Anglo still on Lonrho trail in spite of EU defeat
Anglo's surrender this week will make its quest for Lonrho more arduous, writes SVEN LUNSCHE
Anglo sources on Friday confirmed that the company would settle its dispute with the European Commission over its 25.8% stake in UK-based Lonrho by reducing its share to below 10% over the next two years.
Anglo's surprise retreat this week was widely interpreted as a defeat of South Africa's largest company in the face of the EU's tough stance on competition.
However, Anglo sources interpreted the move as a tactical retreat. "Clearly this makes our ambitions more difficult to achieve, but we still have the scope to pursue the interest we set out when we invested in Lonrho."
The EC decided Anglo's increase of its stake in Lonrho last October from just under 10% would create excessive concentration in the global production of platinum.
Analysts have said that Anglo's main aim in buying the 18% stake in Lonrho from the company's former chief executive Dieter Bock was to gain Lonrho's 31% stake in Ashanti Goldfields of Ghana.
The Anglo sources said the settlement would not affect any future Anglo plans to pursue Lonrho's interests in sugar, coal or Ashanti. "It is not just mining. There's coal (and) there is sugar. There is no legal barrier. The EU is not interested in anything but platinum."
Anglo's surprise move should allow the EU's anti-trust authorities to give the October deal the go-ahead. Karel van Miert, the competition commissioner, is expected to give his formal approval this Wednesday.
During the two-year period Anglo will not be able to vote its Lonrho shares, although it has complete flexibility over when it can sell them.
Analysts said Anglo would contemplate the sale of shares only once the European courts had ruled on an appeal by Gencor against an EC ruling which last year blocked a merger between Gencor's Impala Platinum and Lonrho's SA platinum operations.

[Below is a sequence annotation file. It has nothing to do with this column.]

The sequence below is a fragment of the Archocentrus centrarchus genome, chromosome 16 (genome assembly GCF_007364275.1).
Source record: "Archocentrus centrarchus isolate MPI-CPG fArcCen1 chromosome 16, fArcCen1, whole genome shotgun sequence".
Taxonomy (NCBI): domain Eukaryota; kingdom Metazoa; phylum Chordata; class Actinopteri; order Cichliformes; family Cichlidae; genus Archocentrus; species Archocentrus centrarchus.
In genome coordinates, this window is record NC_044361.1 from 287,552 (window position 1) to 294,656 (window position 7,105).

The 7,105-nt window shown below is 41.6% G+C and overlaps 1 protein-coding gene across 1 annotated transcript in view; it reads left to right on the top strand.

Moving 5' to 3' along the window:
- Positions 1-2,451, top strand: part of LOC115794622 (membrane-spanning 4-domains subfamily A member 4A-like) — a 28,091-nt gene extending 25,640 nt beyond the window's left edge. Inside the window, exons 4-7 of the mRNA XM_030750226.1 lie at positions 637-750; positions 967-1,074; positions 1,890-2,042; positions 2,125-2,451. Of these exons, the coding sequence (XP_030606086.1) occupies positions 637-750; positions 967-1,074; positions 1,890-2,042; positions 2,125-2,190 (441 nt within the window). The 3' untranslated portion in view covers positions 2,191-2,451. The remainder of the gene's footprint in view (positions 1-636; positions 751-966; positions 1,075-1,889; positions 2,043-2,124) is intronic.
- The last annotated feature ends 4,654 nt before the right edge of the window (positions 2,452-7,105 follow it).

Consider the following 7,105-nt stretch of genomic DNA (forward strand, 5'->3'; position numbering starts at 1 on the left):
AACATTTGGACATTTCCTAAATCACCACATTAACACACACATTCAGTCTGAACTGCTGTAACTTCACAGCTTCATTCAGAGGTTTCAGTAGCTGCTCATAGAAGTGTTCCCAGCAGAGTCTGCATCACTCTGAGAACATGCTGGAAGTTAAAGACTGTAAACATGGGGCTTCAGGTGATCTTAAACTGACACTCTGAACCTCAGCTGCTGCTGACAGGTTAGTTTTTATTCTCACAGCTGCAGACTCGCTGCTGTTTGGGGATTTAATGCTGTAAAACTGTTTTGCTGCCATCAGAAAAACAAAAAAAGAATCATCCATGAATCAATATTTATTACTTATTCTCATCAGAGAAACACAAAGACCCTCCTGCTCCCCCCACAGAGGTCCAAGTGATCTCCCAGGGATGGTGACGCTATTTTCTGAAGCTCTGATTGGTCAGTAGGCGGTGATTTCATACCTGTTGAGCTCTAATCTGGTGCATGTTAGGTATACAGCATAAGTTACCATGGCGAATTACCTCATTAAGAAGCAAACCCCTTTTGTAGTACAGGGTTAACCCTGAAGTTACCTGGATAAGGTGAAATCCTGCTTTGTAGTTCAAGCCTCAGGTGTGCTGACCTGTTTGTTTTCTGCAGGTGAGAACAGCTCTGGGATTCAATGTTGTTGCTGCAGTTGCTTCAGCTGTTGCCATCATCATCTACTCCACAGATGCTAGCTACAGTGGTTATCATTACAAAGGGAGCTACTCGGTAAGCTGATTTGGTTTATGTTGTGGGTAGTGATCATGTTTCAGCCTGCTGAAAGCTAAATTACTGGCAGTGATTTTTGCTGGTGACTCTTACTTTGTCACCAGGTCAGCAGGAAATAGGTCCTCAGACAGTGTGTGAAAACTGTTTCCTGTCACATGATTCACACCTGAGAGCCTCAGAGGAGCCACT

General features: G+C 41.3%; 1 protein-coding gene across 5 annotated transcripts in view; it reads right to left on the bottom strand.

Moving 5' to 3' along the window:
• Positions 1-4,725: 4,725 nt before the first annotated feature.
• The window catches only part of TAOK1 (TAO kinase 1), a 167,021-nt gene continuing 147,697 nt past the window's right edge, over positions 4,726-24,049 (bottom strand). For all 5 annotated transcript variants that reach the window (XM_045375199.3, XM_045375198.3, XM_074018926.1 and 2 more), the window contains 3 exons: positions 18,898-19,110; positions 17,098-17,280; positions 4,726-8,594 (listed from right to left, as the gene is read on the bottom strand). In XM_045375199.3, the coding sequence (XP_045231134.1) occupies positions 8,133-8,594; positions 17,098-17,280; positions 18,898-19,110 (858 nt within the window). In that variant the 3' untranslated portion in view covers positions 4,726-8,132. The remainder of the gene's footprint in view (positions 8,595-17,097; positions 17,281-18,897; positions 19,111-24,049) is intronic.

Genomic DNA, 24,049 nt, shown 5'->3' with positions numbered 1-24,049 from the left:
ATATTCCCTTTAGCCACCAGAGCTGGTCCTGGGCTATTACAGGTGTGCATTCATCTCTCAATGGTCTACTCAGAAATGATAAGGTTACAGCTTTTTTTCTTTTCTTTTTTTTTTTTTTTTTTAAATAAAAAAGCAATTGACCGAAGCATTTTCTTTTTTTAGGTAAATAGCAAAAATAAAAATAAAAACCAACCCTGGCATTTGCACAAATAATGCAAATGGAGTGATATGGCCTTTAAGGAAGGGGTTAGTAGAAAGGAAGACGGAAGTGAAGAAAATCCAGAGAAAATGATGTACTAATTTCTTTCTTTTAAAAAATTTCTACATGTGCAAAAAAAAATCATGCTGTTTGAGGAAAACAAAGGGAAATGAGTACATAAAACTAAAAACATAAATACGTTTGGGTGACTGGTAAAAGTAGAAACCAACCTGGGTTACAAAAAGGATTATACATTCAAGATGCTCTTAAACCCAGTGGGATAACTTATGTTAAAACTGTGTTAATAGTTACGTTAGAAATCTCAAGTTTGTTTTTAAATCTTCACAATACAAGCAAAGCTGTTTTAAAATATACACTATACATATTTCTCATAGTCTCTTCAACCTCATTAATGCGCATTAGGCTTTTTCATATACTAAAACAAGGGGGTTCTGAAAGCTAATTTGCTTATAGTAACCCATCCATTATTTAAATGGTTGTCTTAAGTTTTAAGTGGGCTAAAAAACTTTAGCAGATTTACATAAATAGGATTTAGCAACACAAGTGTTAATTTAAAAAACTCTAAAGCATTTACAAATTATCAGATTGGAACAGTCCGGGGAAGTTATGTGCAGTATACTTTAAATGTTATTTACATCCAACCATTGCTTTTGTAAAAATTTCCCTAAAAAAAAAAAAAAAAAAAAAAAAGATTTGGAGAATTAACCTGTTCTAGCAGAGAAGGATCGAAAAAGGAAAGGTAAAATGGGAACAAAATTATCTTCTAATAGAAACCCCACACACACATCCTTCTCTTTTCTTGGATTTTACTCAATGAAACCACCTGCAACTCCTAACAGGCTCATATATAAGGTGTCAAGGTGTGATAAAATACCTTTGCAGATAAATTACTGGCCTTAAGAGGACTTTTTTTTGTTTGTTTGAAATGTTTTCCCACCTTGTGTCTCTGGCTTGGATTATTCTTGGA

If the court overturns the EC ban on an Impala-Lonrho Platinum merger, it would remove the platinum operation from Lonrho and clear the way for Anglo to retain its 25.8% stake in the group.
Another consideration for Anglo is Lonrho's share price. Having paid 180p for it in October last year, Anglo will contemplate a sale only once Lonrho's share price moves well ahead of its current 137p level. "We will consider the sale when it is advantageous," the Anglo sources said.
After receiving an EC draft ruling in February compelling the group to sell almost all of its shares within six months, Anglo proposed placing 5.84% of the Lonrho capital in a voting trust and ring-fencing undertakings which would have isolated Anglo's influence on Lonrho's platinum operations.
However, this was rejected by the EC, which ruled that any shareholding above 10% would have constituted a "decisive influence" by Anglo over Lonrho.
"After deliberation, we took the view that a settlement of this nature was better than the uncertainty of a battle in court and agreed with reluctance to accept the EC proposal," the Anglo source said.
Reuter reports from London that Lonrho shrugged off news of Anglo's decision. The size of Anglo's holding would have no bearing on Lonrho's long-stated plan to break itself up, a company spokesman said on Friday.